May 24, 2013 – Last September I wrote a feature story on Children and Obesity and one of the integral segments in my research included Corporate Accountability International (CAI), a consumer advocacy group representing John Harrington, a McDonald's shareholder, who is concerned with obesity and other children's diet related diseases. Harrington submitted a motion to the fast food giant to produce a nutrition report on the company's food products but McDonald's voted against a shareholder proposal to produce such a report.
Andrew Bremer, a medical professor at Vanderbilt University argued that the company's contribution to obesity was putting the company's shareholders at risk. John Harrington, who owns 100 shares of the fast food giant's stock, wrote several arguments in favour of the resolution citing that:
- One in three children born in 2000 will develop diabetes.
- According to the Center for Disease Control and Prevention (CDCP) the obesity rate among U.S. children from the age of 2 to 19 has tripled since 1980 with 1/3 of all children being overweight or obese.
- 70% of obese children become obese adults.
- There are strong ties between aggressive marketing and healthy eating.
- Finding a loophole to work around the ordinance banning the giveaway of toys to children in fast food restaurants clearly shows that the food company is determined to market to kids.
A resolution at the annual shareholder's meeting, which took place on May 23, 2013, will seek to not only prevent the fast food giant from marketing unhealthy food like 'Happy Meals' to children but also examine and report on the efforts in addressing the impact on public health.
Sarah Deon, Director of CAI's "Value [the] Meal" campaign stated, "What McDonald's is attempting to pass off as nutritional initiatives, slick nutri-washing campaigns, and ineffectual voluntary initiatives, are nowhere near enough to address the public health impacts of its business operations nor is it enough to protect shareholders from increasing financial risk," reported TriplePundit, an innovative new-media company for the business community that cultivates awareness and understanding of the triple bottom line.
There have been two shareholder resolutions in regards to the nutritional content of McDonald's food in recent years both of which did not pass, although McDonald's has begun sourcing more eggs from cage-free facilities even though a resolution forcing McDonald's to purchase cage-free eggs did not pass.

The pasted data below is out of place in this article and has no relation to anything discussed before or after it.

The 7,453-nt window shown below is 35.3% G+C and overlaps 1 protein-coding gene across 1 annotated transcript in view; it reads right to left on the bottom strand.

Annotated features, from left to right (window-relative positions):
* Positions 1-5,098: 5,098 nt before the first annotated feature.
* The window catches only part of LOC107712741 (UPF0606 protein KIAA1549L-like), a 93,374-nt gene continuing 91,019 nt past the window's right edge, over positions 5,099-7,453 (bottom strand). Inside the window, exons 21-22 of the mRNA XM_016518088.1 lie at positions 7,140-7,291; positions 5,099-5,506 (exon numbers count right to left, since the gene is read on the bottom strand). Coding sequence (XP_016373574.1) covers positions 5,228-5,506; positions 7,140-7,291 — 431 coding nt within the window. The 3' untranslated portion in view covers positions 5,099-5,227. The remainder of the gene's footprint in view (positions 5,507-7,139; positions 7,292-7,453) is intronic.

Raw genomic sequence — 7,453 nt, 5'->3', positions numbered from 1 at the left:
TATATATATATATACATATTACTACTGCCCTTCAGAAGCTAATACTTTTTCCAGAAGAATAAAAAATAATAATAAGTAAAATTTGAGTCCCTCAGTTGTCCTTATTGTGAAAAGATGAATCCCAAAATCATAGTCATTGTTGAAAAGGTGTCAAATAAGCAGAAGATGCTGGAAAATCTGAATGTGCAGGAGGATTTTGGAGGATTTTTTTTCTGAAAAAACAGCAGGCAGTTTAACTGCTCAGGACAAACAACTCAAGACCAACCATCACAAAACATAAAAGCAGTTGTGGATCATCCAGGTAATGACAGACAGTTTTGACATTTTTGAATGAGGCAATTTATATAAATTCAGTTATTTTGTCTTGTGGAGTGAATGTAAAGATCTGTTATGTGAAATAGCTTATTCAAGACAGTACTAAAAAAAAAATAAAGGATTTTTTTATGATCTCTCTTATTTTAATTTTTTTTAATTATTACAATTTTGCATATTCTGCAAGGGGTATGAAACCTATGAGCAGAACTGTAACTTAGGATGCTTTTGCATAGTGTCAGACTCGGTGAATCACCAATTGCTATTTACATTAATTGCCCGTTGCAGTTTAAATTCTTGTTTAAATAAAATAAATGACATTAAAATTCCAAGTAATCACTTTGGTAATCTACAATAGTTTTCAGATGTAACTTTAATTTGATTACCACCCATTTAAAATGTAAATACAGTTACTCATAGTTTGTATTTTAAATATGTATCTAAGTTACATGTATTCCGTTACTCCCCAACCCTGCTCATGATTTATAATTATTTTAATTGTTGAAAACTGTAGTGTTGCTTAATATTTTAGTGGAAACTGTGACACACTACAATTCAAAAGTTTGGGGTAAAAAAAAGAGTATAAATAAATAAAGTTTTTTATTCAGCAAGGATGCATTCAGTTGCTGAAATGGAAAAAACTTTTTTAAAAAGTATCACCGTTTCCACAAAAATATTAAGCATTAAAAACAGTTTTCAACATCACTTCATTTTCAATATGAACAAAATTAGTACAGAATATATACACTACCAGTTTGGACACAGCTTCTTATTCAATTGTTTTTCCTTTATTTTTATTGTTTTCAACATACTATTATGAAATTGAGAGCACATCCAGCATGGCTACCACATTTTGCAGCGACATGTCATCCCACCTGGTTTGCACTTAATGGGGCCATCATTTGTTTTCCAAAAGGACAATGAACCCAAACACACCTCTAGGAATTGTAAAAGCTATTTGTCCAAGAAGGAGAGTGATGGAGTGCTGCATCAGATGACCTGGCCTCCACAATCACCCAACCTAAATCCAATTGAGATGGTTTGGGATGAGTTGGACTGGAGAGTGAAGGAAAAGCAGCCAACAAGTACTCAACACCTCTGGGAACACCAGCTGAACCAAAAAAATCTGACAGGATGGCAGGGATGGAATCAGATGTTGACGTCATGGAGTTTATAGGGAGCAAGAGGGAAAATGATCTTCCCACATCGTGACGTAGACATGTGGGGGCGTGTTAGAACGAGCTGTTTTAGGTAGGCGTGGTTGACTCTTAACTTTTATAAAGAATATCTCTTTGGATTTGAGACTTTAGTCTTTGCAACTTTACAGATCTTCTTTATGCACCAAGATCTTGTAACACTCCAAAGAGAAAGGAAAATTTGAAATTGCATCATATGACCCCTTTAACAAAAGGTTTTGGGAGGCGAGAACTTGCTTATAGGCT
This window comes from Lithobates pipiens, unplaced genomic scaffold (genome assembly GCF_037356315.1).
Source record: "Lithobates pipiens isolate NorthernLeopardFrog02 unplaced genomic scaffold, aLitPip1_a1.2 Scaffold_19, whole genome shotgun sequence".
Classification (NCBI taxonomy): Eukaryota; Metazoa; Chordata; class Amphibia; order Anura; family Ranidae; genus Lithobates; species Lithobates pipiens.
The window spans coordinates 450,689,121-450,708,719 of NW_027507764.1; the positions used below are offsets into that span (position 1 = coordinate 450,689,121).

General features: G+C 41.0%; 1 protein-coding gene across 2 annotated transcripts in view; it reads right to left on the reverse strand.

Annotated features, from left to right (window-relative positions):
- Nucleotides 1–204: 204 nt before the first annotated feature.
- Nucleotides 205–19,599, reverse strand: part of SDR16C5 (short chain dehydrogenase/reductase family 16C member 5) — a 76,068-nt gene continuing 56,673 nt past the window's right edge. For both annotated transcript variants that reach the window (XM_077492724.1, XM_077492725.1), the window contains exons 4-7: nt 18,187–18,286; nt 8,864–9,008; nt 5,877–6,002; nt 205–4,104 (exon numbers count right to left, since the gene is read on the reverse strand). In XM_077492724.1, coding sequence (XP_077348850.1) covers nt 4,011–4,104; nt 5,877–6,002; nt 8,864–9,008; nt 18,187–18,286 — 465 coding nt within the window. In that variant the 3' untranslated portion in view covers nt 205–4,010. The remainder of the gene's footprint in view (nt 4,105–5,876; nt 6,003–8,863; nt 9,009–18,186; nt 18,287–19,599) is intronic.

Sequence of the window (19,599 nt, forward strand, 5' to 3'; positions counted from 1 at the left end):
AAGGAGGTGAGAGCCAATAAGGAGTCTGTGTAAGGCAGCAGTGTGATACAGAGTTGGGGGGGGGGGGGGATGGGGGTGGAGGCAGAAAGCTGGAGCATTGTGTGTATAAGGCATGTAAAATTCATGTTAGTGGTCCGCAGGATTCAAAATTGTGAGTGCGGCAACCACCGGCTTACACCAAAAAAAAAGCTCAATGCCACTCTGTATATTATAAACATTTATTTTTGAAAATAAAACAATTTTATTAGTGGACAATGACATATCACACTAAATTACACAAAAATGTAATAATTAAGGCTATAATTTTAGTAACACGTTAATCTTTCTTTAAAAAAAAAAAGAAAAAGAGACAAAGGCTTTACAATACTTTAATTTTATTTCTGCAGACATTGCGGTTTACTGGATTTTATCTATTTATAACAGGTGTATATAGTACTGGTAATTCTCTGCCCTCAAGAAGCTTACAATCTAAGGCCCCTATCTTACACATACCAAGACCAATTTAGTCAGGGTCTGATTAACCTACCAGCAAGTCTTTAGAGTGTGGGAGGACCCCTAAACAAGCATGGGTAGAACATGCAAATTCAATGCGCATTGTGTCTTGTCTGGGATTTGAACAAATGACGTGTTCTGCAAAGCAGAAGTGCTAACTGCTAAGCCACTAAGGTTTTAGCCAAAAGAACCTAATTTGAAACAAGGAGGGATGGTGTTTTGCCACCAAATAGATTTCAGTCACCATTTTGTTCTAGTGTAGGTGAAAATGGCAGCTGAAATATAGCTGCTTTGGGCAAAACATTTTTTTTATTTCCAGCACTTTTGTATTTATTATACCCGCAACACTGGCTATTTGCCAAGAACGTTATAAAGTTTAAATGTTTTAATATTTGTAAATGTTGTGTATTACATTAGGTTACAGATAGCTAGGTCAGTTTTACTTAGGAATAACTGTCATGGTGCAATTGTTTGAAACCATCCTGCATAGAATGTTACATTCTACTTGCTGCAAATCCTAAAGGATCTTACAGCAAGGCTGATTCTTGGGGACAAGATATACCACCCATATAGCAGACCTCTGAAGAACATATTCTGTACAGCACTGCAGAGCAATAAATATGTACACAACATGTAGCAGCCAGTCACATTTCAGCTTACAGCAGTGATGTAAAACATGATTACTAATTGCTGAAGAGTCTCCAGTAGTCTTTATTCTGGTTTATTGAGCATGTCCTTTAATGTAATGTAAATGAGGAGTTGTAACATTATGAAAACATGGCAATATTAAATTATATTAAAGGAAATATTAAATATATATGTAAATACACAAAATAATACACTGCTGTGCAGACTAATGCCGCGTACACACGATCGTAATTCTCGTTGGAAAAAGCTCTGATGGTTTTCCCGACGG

Over the years activists have won several battles from the elimination of polystyrene packaging to having healthier options match up against the 'big meal' but the fast food giant is not changing fast enough for some stakeholders.
"When McDonald's spends hundreds of millions of dollars each year to market to children online, in schools, on the way to school, in community centres, with role models and more, they're creating an environment that undermines parental choice," Says Deon.
Hannah Robertson, a nine-year-old girl who attended the McDonald's annual shareholders meeting with her mother in Oak Brook, Illinois had an opportunity to make a comment pointed at Don Thomson, CEO of McDonald's, in which she said, "It would be nice if you stopped trying to trick kids into wanting to eat your food all the time."
It is the hope of CAI that McDonald's makes the necessary marketing and nutritional value resolutions to set a precedence and standard in the food industry so that other fast food giants like Burger King, Wendy's, and Taco Bell, among countless others, will beckon towards their multi billion dollar, guiding light.
If the food industry was held accountable, and the marketing industry used their savvy to promote healthy food, a course of action enabling straightforward policy changes would have an enormous and positive impact on our children's future. If more families were inspired to cook their meals (not heat pre-packaged foods) and prepare healthy lunches with balanced, nutritional food choices, the statistics for our children's future wouldn't be staggering – they would be commendable.
McDonald's Fast Food Restaurant – Facts:
- McDonald's is the largest chain of fast food restaurants in the world
- As of June 2012, McDonald's has more than 34,000 fast food restaurants around the world in 118 countries
- There are over 18,500 McDonald's fast food restaurants in the United States
- There are over 1,400 McDonald's fast food restaurants in Canada
- McDonald's revenue is over 28 billion and has assets worth 33 billion
- McDonald's first restaurant opened in 1940 in San Bernardino, California